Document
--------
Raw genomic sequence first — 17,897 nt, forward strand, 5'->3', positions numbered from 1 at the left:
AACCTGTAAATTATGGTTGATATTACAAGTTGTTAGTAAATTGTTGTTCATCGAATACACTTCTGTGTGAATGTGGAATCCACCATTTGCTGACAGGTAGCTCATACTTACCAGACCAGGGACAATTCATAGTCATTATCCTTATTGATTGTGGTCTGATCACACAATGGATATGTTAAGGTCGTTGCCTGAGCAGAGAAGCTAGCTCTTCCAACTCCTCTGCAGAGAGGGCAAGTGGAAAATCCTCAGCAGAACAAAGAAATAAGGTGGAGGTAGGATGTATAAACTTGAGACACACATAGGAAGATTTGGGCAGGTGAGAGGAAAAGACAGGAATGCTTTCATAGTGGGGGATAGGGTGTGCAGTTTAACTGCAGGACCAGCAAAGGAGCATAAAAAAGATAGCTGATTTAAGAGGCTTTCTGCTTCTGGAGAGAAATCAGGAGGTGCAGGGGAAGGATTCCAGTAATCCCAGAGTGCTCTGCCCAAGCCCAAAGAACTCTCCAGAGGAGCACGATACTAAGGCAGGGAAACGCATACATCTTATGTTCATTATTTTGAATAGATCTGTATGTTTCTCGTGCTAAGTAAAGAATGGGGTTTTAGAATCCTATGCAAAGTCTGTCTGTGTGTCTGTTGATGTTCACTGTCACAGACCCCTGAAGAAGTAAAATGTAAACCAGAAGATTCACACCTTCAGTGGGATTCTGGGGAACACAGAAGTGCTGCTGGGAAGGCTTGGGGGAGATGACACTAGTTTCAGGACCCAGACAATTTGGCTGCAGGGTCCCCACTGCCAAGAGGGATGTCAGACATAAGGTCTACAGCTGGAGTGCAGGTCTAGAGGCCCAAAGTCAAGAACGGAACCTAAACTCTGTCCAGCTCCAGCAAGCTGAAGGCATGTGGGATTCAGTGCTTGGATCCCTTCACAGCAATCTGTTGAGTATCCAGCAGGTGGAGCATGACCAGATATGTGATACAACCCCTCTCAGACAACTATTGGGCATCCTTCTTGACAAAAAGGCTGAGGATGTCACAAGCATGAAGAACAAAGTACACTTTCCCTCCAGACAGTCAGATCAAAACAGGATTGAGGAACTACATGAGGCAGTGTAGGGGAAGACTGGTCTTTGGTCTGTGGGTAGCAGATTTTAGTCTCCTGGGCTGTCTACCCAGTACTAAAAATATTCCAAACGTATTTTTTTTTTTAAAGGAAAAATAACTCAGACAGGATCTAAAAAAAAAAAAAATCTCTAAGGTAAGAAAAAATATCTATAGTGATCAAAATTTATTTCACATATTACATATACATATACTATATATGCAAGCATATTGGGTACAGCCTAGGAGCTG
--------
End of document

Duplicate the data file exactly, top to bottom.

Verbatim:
Raw genomic sequence first — 17,897 nt, forward strand, 5'->3', positions numbered from 1 at the left:
AACCTGTAAATTATGGTTGATATTACAAGTTGTTAGTAAATTGTTGTTCATCGAATACACTTCTGTGTGAATGTGGAATCCACCATTTGCTGACAGGTAGCTCATACTTACCAGACCAGGGACAATTCATAGTCATTATCCTTATTGATTGTGGTCTGATCACACAATGGATATGTTAAGGTCGTTGCCTGAGCAGAGAAGCTAGCTCTTCCAACTCCTCTGCAGAGAGGGCAAGTGGAAAATCCTCAGCAGAACAAAGAAATAAGGTGGAGGTAGGATGTATAAACTTGAGACACACATAGGAAGATTTGGGCAGGTGAGAGGAAAAGACAGGAATGCTTTCATAGTGGGGGATAGGGTGTGCAGTTTAACTGCAGGACCAGCAAAGGAGCATAAAAAAGATAGCTGATTTAAGAGGCTTTCTGCTTCTGGAGAGAAATCAGGAGGTGCAGGGGAAGGATTCCAGTAATCCCAGAGTGCTCTGCCCAAGCCCAAAGAACTCTCCAGAGGAGCACGATACTAAGGCAGGGAAACGCATACATCTTATGTTCATTATTTTGAATAGATCTGTATGTTTCTCGTGCTAAGTAAAGAATGGGGTTTTAGAATCCTATGCAAAGTCTGTCTGTGTGTCTGTTGATGTTCACTGTCACAGACCCCTGAAGAAGTAAAATGTAAACCAGAAGATTCACACCTTCAGTGGGATTCTGGGGAACACAGAAGTGCTGCTGGGAAGGCTTGGGGGAGATGACACTAGTTTCAGGACCCAGACAATTTGGCTGCAGGGTCCCCACTGCCAAGAGGGATGTCAGACATAAGGTCTACAGCTGGAGTGCAGGTCTAGAGGCCCAAAGTCAAGAACGGAACCTAAACTCTGTCCAGCTCCAGCAAGCTGAAGGCATGTGGGATTCAGTGCTTGGATCCCTTCACAGCAATCTGTTGAGTATCCAGCAGGTGGAGCATGACCAGATATGTGATACAACCCCTCTCAGACAACTATTGGGCATCCTTCTTGACAAAAAGGCTGAGGATGTCACAAGCATGAAGAACAAAGTACACTTTCCCTCCAGACAGTCAGATCAAAACAGGATTGAGGAACTACATGAGGCAGTGTAGGGGAAGACTGGTCTTTGGTCTGTGGGTAGCAGATTTTAGTCTCCTGGGCTGTCTACCCAGTACTAAAAATATTCCAAACGTATTTTTTTTTTTAAAGGAAAAATAACTCAGACAGGATCTAAAAAAAAAAAAAATCTCTAAGGTAAGAAAAAATATCTATAGTGATCAAAATTTATTTCACATATTACATATACATATACTATATATGCAAGCATATTGGGTACAGCCTAGGAGCTG